I am one of those Peri-menopausal women who did not prepare back when I was 20 years old. Thankfully, knock wood, my symptoms have not been severe. As I watch my girlfriends literally suffer during this transitional period, my heart goes out to them and all women who either by themselves or with the help of their doctors just cannot seem to find a “comfortable” way of easing into the change.

menopause
Living through severe menopause symptoms

Read this article on Fox News online of an interview with medical professionals on menopause and the seeming lack of treatment for women. One of the doctors interviewed made this comment:

There is also …a complete lack of understanding that for most women, these symptoms are not fleeting.

It isn’t ‘grin and bear it for a few months’ and it will all pass, as many women suffer severe symptoms for five-plus years…Women and doctors simply are not aware that symptoms can last this long.” (Read full article)

Have you already passed through the menopausal changes? How did you fare and what helped you the most? Share with readers your experience and the strategies that worked best for you in the comments below.

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The Most Insidious Risk

Wrapping things up this morning with another suggestion – one that is very relevant as we learn that the late Spiritual Teacher, Motivational Speaker and Author, Dr. Wayne Dyer, made his transition a couple of days ago after experiencing a heart attack. Now, while we cannot live forever we can take steps that will help us be here for as long as is naturally possible.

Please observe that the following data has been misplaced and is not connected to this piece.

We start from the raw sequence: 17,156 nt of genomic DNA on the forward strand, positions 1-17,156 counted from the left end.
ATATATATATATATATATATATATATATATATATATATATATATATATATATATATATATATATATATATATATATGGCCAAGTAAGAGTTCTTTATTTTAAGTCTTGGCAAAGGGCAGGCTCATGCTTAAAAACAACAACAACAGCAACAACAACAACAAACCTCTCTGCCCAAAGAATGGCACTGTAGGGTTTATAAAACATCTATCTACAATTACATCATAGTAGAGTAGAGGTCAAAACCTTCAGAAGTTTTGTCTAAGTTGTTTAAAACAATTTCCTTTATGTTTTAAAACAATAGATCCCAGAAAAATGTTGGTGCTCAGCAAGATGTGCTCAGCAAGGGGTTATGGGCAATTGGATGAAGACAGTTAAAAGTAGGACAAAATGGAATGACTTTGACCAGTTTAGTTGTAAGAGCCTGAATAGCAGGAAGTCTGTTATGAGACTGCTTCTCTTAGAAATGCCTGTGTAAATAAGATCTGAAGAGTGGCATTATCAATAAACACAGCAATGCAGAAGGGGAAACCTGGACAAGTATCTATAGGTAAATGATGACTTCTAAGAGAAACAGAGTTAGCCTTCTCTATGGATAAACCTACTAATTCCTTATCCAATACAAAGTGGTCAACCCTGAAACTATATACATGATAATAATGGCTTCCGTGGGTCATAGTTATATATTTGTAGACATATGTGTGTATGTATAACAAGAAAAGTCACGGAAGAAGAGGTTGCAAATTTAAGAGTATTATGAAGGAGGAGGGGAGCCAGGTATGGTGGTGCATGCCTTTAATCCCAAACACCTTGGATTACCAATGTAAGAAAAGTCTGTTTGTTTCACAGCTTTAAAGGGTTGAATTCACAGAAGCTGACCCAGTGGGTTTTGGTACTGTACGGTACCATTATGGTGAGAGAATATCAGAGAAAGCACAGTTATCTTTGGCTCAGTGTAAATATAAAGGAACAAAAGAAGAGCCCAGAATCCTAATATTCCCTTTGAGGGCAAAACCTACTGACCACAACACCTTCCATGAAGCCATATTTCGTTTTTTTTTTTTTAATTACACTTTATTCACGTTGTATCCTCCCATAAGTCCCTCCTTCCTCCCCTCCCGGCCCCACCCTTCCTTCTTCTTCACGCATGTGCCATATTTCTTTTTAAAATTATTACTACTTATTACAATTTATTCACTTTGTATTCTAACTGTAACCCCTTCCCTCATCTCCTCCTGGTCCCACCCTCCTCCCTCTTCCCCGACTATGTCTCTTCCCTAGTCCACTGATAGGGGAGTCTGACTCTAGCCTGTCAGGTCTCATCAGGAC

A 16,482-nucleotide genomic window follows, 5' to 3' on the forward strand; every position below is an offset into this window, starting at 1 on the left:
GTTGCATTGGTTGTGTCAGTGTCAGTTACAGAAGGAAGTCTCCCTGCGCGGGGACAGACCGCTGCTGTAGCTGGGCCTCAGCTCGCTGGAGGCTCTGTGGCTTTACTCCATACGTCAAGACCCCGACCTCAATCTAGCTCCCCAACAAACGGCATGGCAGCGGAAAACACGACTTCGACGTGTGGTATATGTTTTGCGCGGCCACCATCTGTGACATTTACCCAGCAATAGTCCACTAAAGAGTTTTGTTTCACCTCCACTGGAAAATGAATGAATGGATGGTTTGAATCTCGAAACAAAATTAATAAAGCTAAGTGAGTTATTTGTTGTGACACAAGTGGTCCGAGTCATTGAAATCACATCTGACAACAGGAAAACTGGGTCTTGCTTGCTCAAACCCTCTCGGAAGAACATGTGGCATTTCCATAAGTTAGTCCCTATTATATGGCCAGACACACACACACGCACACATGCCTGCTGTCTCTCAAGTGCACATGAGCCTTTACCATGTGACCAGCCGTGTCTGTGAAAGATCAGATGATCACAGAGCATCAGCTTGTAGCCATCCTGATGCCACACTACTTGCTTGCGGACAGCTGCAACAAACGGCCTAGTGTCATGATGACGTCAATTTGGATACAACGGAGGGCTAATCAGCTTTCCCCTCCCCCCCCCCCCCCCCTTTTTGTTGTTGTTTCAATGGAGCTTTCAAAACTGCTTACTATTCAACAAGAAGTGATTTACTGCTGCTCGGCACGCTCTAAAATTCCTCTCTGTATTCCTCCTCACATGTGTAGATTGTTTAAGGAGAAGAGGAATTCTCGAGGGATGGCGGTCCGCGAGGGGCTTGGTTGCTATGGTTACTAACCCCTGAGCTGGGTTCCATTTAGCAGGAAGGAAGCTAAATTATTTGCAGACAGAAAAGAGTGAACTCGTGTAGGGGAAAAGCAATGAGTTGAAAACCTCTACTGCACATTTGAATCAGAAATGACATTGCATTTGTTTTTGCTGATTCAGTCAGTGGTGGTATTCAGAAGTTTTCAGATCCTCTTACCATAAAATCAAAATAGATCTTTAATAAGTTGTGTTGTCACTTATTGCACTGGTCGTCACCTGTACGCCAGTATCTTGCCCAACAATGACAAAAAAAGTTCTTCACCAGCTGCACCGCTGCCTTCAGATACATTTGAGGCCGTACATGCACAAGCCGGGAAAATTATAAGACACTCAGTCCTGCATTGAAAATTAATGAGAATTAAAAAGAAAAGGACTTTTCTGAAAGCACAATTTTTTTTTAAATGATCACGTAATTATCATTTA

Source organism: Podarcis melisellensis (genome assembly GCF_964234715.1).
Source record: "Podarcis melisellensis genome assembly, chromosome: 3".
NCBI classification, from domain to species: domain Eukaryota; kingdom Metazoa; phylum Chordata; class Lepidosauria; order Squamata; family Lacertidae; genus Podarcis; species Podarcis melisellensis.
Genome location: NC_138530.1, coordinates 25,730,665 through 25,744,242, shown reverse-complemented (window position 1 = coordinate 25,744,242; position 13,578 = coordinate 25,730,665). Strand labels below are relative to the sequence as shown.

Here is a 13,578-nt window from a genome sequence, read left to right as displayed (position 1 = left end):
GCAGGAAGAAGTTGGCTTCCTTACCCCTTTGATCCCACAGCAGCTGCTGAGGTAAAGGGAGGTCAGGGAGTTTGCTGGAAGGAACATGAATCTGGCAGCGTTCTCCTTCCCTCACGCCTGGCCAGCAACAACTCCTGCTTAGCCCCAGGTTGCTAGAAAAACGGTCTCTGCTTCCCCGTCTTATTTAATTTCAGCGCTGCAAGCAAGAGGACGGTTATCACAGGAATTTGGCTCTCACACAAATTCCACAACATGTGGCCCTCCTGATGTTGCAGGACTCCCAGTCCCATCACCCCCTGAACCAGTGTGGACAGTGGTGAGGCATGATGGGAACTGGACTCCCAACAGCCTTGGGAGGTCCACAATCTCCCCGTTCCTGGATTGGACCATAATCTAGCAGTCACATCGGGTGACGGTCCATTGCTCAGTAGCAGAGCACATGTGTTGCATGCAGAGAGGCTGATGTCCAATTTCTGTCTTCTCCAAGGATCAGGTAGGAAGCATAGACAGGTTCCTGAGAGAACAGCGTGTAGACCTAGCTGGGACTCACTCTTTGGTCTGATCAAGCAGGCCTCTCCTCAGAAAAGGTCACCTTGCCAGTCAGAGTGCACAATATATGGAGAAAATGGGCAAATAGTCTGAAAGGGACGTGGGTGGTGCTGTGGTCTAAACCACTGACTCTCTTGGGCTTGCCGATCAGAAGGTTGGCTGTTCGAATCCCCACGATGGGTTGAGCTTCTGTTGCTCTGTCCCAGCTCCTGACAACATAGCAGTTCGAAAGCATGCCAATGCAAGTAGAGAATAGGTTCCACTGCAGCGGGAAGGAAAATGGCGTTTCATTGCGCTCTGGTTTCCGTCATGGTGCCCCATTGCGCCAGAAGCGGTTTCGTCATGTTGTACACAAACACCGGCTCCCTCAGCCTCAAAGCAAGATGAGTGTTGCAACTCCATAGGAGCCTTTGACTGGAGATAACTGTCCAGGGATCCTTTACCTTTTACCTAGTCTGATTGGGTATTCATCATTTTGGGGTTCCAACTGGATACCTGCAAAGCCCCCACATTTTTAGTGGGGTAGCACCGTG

One in three women succumb to heart disease each year, and while public education has largely focused on heart attacks and strokes, heart failure also has a sizable impact, affecting more than 2.5 million women and serving as the leading reason for hospitalization in women over 65.

Its prevalence is rising as women live longer and more often survive the precursors to heart failure.

heart attack
The #1 Killer of women

That is the statistics from the United States and published yesterday in the San Diego Union-Tribune. Read the full article here and then schedule an appointment to have your heart checked. [tweetthis]1 in 3 women has a heart attack each year! Get yours checked! Read why in this blog post![/tweetthis]

Have a great Wednesday and be sure to Subscribe to receive updates of all posts to this blog as well as getting my monthly newsletter and discounts to my Webinars. The next schedule is “A Practical Spirituality for Young Women (under 35).” Check out the details here and do share with any young woman who could benefit from this conversation with a woman with a past, willing to help her map a more fulfilling today for herself. [tweetthis]Here’s a great FREE Webinar for young women! Check it out.[/tweetthis]